The Trafalgar ancestors database lists all those who fought in Nelson’s fleet at the Battle of Trafalgar on 21 October 1805. The database can be searched by surname, and also by first name, age on 21 October 1805, birthplace, ship’s name, rating and rank.

4. Sources for men entering 1853-1928

4.1 Continuous Service Engagement Books and Registers of Seamen’s Services

From 1853 seamen entering the Navy were given a continuous service (CS) number. These were entered in Continuous Service Engagement Books, found in series ADM 139. Then, from 1873, this system was modified with the introduction of the Registers of Seamens’ Services, located in series ADM 188. There are also registers of seamen’s services  from 1925-1928, in series ADM 362 and continuous record (CR) cards from 1929-1950, in series ADM 363.

These records can be searched and downloaded on our website (£). You can search by surname, forename, official number, date of birth or place of birth.

The exception is for records of ratings who served with armoured cars in Russia, 1915-1917, which are in ADM 116/1717; these must be viewed as original documents at The National Archives at Kew. It is important to note that these records will not record service details after 1928 (see section 5 below). Service numbers issued from 1894 also reveal the branch of the service in which a seaman served (see Appendix below).

What information do they contain?

Information found in these books and registers usually includes date and place of birth of an individual, and a summary of service to date with names of ships served on. From 1892 you are also likely to find physical characteristics on entry, any wounds received and the date of death if it occurred during service. In some cases, you will find a note on the register entry, giving a cross-reference to the ‘new register’. This will be to one of the Continuation Books, in ADM 188/83-90, which continue entries appearing in earlier registers. If the serviceman entered before 1873, the rating may also have a CS number and their earlier record of service will be in ADM 139.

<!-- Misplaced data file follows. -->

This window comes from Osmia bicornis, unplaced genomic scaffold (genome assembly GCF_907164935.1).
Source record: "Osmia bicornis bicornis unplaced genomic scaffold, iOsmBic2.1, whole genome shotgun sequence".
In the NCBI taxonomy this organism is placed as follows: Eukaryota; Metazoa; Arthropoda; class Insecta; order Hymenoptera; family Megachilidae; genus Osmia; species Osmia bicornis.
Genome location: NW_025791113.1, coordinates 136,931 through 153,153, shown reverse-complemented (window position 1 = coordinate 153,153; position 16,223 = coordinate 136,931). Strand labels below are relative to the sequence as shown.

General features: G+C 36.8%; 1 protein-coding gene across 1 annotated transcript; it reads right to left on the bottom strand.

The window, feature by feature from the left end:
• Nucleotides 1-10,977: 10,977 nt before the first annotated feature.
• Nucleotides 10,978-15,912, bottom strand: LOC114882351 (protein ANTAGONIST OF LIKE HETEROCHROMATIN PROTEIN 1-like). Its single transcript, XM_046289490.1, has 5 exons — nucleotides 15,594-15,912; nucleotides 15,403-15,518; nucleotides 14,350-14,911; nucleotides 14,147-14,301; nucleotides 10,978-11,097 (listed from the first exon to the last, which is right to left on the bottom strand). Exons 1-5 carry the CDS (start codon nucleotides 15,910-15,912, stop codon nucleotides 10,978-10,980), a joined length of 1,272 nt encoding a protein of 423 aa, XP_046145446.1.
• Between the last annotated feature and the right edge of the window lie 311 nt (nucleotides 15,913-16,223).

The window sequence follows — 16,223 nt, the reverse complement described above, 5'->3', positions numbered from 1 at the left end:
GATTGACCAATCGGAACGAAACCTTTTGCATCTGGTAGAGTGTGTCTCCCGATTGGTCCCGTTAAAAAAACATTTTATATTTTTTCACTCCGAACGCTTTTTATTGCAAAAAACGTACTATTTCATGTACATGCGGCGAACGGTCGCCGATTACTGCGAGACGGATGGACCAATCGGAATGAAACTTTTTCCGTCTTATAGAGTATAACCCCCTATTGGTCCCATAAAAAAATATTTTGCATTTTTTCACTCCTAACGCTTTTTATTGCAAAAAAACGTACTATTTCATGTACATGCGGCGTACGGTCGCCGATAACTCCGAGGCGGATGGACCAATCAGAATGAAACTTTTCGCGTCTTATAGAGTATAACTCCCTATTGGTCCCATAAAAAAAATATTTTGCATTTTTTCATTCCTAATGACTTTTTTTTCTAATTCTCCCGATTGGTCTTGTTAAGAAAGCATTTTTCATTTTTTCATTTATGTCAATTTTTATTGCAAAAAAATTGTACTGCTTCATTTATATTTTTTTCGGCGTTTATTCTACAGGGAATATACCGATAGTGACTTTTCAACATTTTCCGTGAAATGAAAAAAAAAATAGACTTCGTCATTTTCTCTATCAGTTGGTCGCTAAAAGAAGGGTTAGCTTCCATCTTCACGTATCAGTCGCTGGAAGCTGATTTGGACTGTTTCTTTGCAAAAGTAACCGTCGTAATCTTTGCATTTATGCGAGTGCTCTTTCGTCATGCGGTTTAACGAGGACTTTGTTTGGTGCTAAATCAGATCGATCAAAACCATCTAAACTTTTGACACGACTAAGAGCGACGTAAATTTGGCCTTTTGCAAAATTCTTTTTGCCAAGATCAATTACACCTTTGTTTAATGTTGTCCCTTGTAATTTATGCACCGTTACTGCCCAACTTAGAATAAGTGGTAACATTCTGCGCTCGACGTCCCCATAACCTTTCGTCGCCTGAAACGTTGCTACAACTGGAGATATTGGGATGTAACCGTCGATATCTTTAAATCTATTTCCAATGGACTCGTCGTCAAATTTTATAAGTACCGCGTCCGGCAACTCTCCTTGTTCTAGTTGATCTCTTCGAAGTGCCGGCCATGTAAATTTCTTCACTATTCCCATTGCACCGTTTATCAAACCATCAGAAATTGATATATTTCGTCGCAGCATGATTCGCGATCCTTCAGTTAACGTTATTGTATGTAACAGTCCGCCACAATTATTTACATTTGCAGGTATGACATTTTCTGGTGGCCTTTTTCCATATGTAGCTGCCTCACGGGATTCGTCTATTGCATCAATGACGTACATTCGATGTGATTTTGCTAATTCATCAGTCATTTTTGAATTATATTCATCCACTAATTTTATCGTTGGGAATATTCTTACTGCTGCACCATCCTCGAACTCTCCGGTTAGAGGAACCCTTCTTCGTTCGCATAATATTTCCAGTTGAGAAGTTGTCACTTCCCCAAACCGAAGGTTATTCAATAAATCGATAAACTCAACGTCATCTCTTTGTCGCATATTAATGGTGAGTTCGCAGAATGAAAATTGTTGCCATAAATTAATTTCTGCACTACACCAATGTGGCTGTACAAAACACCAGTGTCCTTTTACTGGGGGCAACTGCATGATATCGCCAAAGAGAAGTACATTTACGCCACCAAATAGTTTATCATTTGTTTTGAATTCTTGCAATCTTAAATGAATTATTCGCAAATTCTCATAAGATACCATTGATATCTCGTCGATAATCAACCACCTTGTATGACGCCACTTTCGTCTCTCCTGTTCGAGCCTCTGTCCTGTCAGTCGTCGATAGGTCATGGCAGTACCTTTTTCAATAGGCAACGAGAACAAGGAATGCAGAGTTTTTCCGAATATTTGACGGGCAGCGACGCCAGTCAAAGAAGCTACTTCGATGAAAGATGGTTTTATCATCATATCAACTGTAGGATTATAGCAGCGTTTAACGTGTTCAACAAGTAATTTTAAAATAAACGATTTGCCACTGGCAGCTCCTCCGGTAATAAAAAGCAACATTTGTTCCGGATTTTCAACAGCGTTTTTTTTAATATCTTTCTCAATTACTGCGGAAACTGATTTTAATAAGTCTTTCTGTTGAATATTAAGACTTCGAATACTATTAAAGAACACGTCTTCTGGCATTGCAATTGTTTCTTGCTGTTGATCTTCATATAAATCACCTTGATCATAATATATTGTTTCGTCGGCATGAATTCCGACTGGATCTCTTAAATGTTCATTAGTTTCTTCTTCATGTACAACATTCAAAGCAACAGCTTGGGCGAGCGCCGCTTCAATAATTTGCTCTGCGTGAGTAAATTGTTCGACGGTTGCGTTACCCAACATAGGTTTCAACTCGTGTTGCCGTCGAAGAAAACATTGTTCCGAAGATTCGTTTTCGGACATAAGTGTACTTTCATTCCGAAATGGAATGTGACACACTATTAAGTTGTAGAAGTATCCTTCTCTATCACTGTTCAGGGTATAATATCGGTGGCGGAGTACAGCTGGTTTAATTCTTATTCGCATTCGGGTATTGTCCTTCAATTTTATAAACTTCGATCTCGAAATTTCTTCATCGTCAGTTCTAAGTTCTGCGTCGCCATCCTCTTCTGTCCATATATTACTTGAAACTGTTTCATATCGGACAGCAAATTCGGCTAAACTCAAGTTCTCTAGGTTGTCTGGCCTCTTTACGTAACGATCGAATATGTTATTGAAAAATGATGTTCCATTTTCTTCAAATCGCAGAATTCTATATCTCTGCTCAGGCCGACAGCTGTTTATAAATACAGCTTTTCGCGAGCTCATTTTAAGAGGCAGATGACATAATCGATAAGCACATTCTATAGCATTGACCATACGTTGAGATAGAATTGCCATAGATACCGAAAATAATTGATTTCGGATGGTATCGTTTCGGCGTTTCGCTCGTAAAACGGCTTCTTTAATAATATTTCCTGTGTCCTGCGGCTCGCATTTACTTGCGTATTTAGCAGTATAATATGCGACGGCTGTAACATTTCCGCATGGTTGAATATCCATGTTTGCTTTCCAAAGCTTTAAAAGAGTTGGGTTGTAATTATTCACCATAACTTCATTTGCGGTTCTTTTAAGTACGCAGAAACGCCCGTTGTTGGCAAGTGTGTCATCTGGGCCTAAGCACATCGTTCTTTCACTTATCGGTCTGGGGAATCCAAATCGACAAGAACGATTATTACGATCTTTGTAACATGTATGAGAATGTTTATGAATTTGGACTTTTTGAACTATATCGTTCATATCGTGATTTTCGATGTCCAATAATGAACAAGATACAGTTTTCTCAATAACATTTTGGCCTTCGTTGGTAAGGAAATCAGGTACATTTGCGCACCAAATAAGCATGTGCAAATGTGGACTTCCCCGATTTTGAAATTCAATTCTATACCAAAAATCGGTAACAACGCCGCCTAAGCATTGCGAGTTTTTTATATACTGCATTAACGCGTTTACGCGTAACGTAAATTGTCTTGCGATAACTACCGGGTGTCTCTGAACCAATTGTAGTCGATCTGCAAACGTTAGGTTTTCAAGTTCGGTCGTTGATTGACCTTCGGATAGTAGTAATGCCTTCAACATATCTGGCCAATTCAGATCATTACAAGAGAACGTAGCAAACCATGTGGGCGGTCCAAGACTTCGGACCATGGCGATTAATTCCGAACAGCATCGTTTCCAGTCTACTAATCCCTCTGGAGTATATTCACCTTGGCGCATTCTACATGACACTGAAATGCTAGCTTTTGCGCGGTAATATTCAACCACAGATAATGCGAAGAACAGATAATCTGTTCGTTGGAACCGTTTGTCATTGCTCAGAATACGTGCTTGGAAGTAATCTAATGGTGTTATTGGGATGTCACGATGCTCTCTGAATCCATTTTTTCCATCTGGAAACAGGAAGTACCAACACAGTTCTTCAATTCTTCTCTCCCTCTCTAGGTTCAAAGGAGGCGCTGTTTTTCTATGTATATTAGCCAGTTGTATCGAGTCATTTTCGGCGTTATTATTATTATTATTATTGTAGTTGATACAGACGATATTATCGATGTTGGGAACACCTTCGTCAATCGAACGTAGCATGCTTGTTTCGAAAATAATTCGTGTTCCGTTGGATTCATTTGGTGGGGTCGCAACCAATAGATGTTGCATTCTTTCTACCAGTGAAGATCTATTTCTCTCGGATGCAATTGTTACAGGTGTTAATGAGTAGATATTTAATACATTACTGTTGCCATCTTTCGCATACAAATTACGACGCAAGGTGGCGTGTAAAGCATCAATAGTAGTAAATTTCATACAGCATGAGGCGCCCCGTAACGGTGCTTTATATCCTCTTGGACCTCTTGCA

4.2 Royal Naval Air Service (RNAS) records

Records of men who served in the RNAS can also be found in ADM 188, available to download (£). Formed in July 1914, men who entered the RNAS between July 1914 and March 1918 were given service numbers prefixed with the Letter ‘F’. If an individual was already serving in the Royal Navy and transferred into the RNAS, so he would keep his original service number and just change his rating. On 1 April 1918 the RNAS was amalgamated with the Royal Flying Corps to form the Royal Air Force.

4.3 Royal Naval Volunteer Reserve records

Service numbers commencing with a Y were given to men who enrolled in the Royal Naval Volunteer Reserve. If your man has only a Y number this indicates that he volunteered for service but was not actually called up, and his service record will not be found in ADM 188. However, it is possible to find entries with both a Y number and another service number. Where this occurs the man was called up for service, and the service record should be traceable in ADM 188.

4.4 Other records

A further set of records for seamen who served in the First World War are the campaign medal rolls, found in ADM 171/94-119, arranged in alphabetical order.

5. Men entering after 1928

If a rating entered the Royal Navy after 1928, his record will still be with the Ministry of Defence. For information, see the Veterans UK website.

6. Further reading

The following recommended publications are available in the The National Archives’ Library. Where indicated a publication is also available to buy at The National Archives’ bookshop .

J J Colledge and Ben Warlow, Ships of the Royal Navy: the complete record of all fighting ships of the Royal Navy from the 15th century to the present (Casemate Publishers, 2010)

Kenneth J Douglas-Morris, The Naval General Service Medal roll 1793-1840 (The Naval & Military Press, 2001)

Kenneth J Douglas-Morris, Naval long service medals 1830-1990 (The Naval & Military Press, 2002)

Kenneth J Douglas-Morris, Naval medals 1793-1856 (K J Douglas-Morris, 1987)

Kenneth J Douglas-Morris, Naval medals 1857-1880 (K J Douglas-Morris, 1994)

David Lyon, The sailing navy list: all the ships of the Royal Navy built, purchased and captured 1688-1860 (Conway Maritime Press, 1993)

Bruno Pappalardo, Tracing your naval ancestors Public Record Office Readers’ Guide, XXIV (Public Record Office, 2003)

Bruno Pappalardo, Using navy records Public Record Office Pocket Guides to Family History (Public Record Office, 2001)

N A M Rodger, Naval records for genealogists Public Record Office handbooks, XXII (Public Record Office, 1998)

Ian Waller, My Ancestor was in the Royal Navy (Society of Genealogists, 2014)

Appendix – Service numbers issued between 1894 and 1923

From January 1894 service numbers were no longer issued in a simple sequential order and were instead assigned according to the branch of the service in which the individual served. The following table shows which sets of service numbers were assigned to the respective branches of service:

Service numbers issued 1894-1907 Service numbers issued 1908-1923 Branch of service numbers assigned to
178001 – 240500 J 1 – J 110000 Seamen and Communications ratings
268001 – 273000 M 1 – M 38000 Engine Room Artificers
276001 – 313000 K 1 – K 63500 Stokers
340001 – 348000 M 1 – M 38000 Artisans and Miscellaneous
350001 – 352000 M 1 – M 38000 Sick Berth Staff and Ship’s Police
353001 – 366450 L 1 – L 15000 Officer’s Stewards, Officer’s Cooks and Boy Servants